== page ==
During the last months of her life, Plath found her Ariel voice and wrote the poems that confirmed her reputation, including Lady Lazarus, Daddy, and Edge. She also, as she had done since she was a child, kept her journal. One volume of these journals, like the novel, “disappeared“. Another volume was destroyed. Of the disappeared journals, Hughes wrote: “Two more notebooks survived for a while… The last of these contained entries for several months, and I destroyed it because I did not want her children to have to read it… The other disappeared.” (In his foreword to 1982 edition of The Journals of Sylvia Plath.)

The 1962 notebook and a typescript. Both “disappeared”. What does that mean? As Plath and Hughes were still married at the time of her death, and she died without a will, Hughes became the heir to Plath’s estate, and all her belongings. Over the years, he was often accused of withholding certain papers, just as he had burned the journal.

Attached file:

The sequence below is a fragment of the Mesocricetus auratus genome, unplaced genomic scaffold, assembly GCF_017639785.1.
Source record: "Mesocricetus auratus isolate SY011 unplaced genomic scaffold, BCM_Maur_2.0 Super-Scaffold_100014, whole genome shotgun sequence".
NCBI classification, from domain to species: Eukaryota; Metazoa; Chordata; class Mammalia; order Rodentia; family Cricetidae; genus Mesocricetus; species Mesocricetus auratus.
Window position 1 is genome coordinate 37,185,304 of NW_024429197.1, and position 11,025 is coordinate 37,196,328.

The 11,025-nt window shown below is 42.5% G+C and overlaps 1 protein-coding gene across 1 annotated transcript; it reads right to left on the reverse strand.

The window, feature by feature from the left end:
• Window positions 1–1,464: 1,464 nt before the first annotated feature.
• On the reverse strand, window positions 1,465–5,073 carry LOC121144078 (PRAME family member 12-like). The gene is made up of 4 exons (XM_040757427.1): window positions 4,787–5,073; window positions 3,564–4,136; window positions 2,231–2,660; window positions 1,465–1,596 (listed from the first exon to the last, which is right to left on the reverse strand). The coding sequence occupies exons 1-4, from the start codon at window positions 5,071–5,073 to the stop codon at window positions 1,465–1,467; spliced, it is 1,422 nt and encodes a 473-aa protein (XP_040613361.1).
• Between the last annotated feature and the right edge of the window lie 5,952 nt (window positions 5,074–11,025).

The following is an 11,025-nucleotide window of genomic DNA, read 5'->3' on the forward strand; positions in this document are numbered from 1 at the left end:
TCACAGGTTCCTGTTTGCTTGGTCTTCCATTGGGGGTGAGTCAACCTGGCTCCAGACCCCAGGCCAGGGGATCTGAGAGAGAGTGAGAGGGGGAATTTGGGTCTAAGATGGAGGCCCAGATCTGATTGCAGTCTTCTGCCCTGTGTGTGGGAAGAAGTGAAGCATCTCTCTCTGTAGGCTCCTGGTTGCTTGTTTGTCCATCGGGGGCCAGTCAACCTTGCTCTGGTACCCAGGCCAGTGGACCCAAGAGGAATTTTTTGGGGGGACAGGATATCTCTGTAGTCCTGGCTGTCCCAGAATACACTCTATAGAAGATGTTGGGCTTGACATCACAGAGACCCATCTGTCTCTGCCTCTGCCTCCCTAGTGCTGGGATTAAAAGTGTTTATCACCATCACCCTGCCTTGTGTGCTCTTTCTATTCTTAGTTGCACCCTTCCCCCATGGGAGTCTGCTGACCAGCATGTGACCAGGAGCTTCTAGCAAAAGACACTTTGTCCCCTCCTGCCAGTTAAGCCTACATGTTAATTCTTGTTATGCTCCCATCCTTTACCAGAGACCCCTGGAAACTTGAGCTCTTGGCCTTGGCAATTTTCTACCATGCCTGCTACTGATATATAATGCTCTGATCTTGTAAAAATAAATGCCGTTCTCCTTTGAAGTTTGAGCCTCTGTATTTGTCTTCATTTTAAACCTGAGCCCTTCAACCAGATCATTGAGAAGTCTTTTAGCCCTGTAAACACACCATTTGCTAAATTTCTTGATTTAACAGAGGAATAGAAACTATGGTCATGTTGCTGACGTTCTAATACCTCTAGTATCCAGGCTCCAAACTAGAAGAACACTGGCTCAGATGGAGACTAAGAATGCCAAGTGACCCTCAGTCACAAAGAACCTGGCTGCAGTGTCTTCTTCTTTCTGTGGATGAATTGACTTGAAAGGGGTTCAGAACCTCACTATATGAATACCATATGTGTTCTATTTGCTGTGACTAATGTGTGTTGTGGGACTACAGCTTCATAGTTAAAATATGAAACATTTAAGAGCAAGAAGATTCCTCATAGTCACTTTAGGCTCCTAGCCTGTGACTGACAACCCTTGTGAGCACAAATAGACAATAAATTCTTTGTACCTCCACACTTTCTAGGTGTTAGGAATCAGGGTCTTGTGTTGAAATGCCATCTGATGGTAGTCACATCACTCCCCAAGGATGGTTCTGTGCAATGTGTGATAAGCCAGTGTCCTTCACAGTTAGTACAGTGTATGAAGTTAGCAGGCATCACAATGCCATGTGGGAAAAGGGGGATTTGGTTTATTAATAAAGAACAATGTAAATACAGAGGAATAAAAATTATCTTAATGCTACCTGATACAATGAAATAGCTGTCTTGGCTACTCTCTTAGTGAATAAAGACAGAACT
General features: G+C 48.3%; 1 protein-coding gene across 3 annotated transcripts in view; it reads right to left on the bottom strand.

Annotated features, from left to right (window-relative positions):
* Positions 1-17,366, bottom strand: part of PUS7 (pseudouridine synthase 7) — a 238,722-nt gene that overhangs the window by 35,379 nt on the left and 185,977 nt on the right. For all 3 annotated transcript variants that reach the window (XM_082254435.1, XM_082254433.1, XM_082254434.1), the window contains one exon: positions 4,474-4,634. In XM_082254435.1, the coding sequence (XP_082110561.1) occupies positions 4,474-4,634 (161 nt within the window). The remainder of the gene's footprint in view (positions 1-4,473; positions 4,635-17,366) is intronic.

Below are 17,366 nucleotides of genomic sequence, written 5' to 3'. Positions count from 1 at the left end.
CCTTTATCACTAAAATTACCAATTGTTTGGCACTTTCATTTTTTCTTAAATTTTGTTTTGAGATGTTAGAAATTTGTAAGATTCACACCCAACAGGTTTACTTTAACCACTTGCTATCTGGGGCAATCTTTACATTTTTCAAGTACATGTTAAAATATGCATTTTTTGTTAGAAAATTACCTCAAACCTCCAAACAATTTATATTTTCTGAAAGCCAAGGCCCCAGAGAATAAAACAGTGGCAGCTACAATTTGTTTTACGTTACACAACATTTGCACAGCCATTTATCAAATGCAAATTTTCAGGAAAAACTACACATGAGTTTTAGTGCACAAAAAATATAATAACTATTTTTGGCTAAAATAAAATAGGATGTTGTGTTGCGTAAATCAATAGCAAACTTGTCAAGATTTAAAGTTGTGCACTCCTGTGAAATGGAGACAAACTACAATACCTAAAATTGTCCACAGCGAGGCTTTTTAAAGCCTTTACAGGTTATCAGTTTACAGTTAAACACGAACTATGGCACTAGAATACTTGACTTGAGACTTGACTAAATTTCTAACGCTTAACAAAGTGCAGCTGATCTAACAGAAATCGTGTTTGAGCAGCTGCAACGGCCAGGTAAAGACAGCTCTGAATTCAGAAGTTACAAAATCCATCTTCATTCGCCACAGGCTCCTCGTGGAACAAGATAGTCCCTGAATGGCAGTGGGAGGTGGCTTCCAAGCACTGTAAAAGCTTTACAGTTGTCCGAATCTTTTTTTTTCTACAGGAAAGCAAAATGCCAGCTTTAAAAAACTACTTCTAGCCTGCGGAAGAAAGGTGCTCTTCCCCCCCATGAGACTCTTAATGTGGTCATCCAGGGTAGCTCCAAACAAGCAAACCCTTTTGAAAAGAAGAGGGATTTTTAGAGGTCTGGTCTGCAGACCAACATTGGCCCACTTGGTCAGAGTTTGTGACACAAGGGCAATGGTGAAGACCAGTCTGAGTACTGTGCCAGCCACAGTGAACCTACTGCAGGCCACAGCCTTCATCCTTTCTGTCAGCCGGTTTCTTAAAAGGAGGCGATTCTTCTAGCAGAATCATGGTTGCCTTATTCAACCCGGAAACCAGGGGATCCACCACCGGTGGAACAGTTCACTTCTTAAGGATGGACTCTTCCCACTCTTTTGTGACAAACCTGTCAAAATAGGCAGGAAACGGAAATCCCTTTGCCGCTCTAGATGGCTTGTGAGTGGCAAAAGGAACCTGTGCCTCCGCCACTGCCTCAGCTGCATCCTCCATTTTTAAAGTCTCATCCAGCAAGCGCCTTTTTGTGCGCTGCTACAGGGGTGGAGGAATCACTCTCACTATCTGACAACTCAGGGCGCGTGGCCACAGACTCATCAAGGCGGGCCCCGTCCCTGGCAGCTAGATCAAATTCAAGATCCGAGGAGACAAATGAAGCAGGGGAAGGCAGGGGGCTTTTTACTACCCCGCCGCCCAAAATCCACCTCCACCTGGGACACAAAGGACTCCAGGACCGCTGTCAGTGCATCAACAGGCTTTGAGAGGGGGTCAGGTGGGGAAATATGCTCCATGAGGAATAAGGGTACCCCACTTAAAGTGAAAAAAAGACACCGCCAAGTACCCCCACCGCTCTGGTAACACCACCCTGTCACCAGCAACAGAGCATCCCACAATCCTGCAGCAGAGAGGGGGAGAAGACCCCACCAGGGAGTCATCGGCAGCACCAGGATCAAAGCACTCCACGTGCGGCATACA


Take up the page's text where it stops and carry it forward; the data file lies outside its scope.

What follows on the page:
Ronald Hayman, in The Death and Life of Sylvia Plath, says that Judith Kroll saw an outline of the novel, titled Doubletake and later, Double Exposure. Like so much of Plath’s work, the writing had its origins in biography. Hughes had begun an affair with Assia Wevill while Plath was in Devon, and his infidelity hurt her bitterly. Plath wrote to a friend that the novel was “semi-autobiographical about a wife whose husband turns out to be a deserter and philanderer”.

There are rumours about the disappeared manuscript. It’s been said that Esther Greenwood, the protagonist of Plath’s much-loved novel, The Bell Jar, turns up again in Double Exposure. It’s been said that the rare books collection at Smith College in Massachusetts, where Plath studied, has a secret copy of the typescript under seal. Plath’s mother, Aurelia, also claimed that her daughter had told her about the book, while Plath’s husband accused Aurelia (after Aurelia was safely dead) of stealing it: “Her mother said she saw a whole novel, but I never knew about it. What I was aware of was sixty, seventy pages which disappeared. And to tell you the truth, I always assumed her mother took them all.” (See the 1995 interview with The Paris Review.)